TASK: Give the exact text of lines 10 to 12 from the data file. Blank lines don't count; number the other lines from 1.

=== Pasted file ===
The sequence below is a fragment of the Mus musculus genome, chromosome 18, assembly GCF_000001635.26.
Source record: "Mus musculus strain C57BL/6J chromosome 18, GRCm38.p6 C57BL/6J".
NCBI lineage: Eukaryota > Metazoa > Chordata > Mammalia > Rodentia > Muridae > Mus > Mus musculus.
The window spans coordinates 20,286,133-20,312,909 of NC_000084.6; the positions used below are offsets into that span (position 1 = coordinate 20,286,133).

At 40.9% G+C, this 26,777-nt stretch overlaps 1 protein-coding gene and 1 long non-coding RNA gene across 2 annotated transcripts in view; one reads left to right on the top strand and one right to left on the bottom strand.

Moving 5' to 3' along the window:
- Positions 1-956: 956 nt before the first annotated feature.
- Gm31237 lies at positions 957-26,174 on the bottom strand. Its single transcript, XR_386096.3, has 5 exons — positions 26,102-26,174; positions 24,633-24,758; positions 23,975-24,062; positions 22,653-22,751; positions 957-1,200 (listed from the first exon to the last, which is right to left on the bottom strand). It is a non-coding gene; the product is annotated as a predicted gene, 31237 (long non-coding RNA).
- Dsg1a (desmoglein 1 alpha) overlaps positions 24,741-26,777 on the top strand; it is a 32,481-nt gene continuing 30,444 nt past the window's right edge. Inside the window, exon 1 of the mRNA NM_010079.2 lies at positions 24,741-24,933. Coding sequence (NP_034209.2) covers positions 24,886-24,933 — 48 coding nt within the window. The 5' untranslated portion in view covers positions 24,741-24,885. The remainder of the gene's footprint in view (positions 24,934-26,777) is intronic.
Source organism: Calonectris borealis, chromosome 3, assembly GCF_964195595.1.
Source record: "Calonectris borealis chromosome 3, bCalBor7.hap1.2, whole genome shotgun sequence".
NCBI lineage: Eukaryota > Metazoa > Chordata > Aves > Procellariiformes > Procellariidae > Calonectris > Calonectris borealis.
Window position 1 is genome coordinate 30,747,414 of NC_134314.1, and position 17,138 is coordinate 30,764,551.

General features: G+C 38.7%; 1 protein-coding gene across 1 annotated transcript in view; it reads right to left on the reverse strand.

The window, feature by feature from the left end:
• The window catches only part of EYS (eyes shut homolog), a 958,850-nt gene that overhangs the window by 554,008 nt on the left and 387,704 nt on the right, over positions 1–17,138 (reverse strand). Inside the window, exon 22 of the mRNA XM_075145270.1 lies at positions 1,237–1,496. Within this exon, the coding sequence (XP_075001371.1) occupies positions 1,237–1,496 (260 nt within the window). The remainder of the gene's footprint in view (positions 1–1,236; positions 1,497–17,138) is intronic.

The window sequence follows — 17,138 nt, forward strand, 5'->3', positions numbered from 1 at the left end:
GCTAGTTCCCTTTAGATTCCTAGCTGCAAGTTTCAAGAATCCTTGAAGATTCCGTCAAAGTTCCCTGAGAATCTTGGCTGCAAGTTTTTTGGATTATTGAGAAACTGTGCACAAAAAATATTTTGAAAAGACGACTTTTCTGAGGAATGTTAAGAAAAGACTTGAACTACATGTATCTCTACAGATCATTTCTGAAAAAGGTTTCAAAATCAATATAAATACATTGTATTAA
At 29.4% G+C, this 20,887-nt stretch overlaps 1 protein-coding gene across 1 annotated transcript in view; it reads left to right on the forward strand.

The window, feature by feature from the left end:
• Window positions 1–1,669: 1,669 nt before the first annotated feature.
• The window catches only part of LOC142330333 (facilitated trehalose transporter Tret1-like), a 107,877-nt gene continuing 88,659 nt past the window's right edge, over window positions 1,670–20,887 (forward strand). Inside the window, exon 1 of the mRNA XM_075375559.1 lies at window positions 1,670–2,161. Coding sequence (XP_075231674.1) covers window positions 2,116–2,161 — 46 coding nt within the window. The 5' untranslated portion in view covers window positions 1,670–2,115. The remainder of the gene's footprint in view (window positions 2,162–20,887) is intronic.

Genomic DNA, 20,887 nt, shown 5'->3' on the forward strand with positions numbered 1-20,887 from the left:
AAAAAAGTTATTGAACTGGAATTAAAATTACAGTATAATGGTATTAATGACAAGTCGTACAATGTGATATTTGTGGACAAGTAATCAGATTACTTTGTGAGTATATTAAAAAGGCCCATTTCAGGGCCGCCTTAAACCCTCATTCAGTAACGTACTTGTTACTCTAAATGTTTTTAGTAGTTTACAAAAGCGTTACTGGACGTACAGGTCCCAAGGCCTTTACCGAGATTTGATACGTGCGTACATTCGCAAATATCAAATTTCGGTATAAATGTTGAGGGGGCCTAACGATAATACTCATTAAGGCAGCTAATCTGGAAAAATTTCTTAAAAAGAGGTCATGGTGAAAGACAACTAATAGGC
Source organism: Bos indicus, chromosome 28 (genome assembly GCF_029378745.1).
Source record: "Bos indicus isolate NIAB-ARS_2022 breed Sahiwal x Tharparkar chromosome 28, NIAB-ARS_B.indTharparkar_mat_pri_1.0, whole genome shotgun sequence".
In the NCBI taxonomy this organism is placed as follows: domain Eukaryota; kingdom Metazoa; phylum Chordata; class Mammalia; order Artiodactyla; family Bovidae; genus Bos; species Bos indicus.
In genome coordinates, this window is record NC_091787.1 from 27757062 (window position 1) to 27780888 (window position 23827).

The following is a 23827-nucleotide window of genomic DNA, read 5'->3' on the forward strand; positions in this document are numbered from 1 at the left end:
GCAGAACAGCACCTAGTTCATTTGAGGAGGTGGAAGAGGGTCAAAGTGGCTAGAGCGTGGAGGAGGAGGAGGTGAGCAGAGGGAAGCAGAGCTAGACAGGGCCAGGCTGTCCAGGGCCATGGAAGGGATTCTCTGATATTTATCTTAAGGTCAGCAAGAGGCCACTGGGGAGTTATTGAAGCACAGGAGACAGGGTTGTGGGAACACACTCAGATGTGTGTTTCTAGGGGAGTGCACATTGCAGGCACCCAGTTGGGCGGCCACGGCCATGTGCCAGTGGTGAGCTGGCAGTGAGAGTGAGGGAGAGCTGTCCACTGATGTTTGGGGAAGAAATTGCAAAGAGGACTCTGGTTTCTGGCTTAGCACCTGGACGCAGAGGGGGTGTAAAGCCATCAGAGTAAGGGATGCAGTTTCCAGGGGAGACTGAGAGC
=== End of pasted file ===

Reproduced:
Source organism: Calonectris borealis, chromosome 3, assembly GCF_964195595.1.
Source record: "Calonectris borealis chromosome 3, bCalBor7.hap1.2, whole genome shotgun sequence".
NCBI lineage: Eukaryota > Metazoa > Chordata > Aves > Procellariiformes > Procellariidae > Calonectris > Calonectris borealis.